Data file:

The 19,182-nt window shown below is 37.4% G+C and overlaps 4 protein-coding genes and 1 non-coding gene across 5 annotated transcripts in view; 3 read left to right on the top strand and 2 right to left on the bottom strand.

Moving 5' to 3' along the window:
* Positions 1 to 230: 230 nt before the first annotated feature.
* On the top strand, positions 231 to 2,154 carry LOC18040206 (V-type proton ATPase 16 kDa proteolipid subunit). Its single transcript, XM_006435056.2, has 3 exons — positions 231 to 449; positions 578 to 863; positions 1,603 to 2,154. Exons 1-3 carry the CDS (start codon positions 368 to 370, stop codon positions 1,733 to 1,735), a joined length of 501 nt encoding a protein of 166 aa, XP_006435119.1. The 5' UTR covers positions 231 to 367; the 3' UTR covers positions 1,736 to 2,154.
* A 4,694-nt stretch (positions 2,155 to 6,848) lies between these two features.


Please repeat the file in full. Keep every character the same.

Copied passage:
The 19,182-nt window shown below is 37.4% G+C and overlaps 4 protein-coding genes and 1 non-coding gene across 5 annotated transcripts in view; 3 read left to right on the top strand and 2 right to left on the bottom strand.

Moving 5' to 3' along the window:
* Positions 1 to 230: 230 nt before the first annotated feature.
* On the top strand, positions 231 to 2,154 carry LOC18040206 (V-type proton ATPase 16 kDa proteolipid subunit). Its single transcript, XM_006435056.2, has 3 exons — positions 231 to 449; positions 578 to 863; positions 1,603 to 2,154. Exons 1-3 carry the CDS (start codon positions 368 to 370, stop codon positions 1,733 to 1,735), a joined length of 501 nt encoding a protein of 166 aa, XP_006435119.1. The 5' UTR covers positions 231 to 367; the 3' UTR covers positions 1,736 to 2,154.
* A 4,694-nt stretch (positions 2,155 to 6,848) lies between these two features.